Jean-Marie Lawrence with Valoria Armstrong
(Photo: Adrian J. Edwards/Chattanooga News Chronicle)
For the third year, the Chattanooga area Chamber of Commerce hosted its Diversify marketplace, showcasing the area’s growing number of diverse vendors and connecting businesses of all sizes. The luncheon and its speaker are highlights of the event, coordinated by the Chamber’s Director of Diversity and Inclusion, Maria Noel. This year’s speaker was Valoria Armstrong, the first African American and female president of Tennessee American Water. Hundreds of civic leaders packed the banquet hall, enjoying the food and some networking time as they waited for the speaker.
My table mates talked about Chattanooga’s challenges with pockets of poverty, violent neighborhoods, education inequities and the impact on minorities, females, veterans, and those with disabilities. Given Chattanooga’s popularity as location for industry, they also discussed plans for new housing developments, community renovations, urban revitalization, and sophisticated worker training. Seated at the head table with Armstrong, Hamilton County Mayor Jim Coppinger shared his thoughts on what the Diversify event represented. “What makes Hamilton County and Chattanooga a great place for business is that we’re an inclusive community, taking advantage of the large number of diverse businesses and entrepreneurs. We’re grateful to the Chamber for creating the Diversify event that showcases the diverse talents in our area.”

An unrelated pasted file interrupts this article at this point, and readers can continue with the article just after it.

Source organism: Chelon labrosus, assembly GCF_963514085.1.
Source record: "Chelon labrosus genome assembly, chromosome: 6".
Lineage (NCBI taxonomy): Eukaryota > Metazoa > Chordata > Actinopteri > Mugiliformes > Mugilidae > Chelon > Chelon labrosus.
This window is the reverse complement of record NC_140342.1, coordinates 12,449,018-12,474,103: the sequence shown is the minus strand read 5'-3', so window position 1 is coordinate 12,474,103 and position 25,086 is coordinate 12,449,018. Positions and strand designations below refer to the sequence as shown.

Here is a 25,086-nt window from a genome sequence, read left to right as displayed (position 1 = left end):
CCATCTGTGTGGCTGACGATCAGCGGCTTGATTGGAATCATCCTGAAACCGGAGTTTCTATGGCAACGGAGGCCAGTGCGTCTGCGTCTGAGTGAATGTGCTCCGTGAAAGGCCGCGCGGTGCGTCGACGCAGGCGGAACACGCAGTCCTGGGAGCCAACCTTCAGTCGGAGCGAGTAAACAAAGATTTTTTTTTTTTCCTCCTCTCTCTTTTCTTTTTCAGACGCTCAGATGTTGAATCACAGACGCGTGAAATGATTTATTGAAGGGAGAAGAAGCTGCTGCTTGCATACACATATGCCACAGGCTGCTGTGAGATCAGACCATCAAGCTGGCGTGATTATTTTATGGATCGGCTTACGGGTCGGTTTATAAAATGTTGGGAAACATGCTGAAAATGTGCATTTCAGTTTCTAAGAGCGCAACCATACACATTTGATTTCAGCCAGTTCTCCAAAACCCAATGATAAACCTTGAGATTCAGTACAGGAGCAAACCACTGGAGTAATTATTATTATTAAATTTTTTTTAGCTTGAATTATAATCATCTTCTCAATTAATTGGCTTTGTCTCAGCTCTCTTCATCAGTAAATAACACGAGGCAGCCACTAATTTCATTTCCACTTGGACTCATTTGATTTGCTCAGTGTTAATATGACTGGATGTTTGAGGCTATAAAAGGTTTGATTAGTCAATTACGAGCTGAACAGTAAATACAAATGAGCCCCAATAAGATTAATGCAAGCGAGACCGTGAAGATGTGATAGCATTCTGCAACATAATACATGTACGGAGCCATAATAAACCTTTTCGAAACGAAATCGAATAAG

The room quieted down as introductions got underway and a smiling, energetic Armstrong took the stage. Years ago, I interviewed Armstrong in her second term as the youngest, and first female, president of the Chattanooga-Hamilton branch of the NAACP. Being a ground breaker is not a new role for Armstrong, it is an integral part of her determination to “Embrace the Race” of life and career to the max. A proud runner in six half marathons, Armstrong shared how Olympic Gold Medalist Wilma Rudolf was her inspiration. Rudolf, who suffered from polio as a child, became the fastest woman runner in the world.
Armstrong spoke about the determination of her own family members to overcome their health challenges. Most of us are confronted by major hurdles as we “Run the Race,” and she is no exception. Telling the story of how TN American Water was losing water and didn’t know where it went, she made the challenge personal for herself and her team. The problem was a small underground leak in the system that dumped twelve million gallons of water into the Tennessee river. The creative solution, a first in American water history, was the product of the diverse skills of the team including engineering, operations, and quality control.
Armstrong urged the audience to build the diverse teams that can develop creative solutions. Embracing Diversity and Inclusion by recruiting, supporting, and mentoring people who don’t look or think like you. The only thing standing between minorities, females, veterans and those with disabilities is opportunity. She also had advice for those, like herself, who are determined to succeed. Step back and evaluate what your setting out to do. Research and analyze the process. Then put your plan into action. Start with small, incremental success. When you do have a success, celebrate it, before returning to the research mode. Don’t get discouraged by set backs.
After Armstrong’s presentation, Chattanooga Councilman Yusef Hakim responded, “ I think that Valoria typifies breaking the glass ceiling for women and others. A good role model not only for young ladies, but others who might feel that the world is against them. They can see an example of what can be by not giving up.” Words of wisdom for all of us in the room as we celebrated Diversify and “Embraced the Race.”
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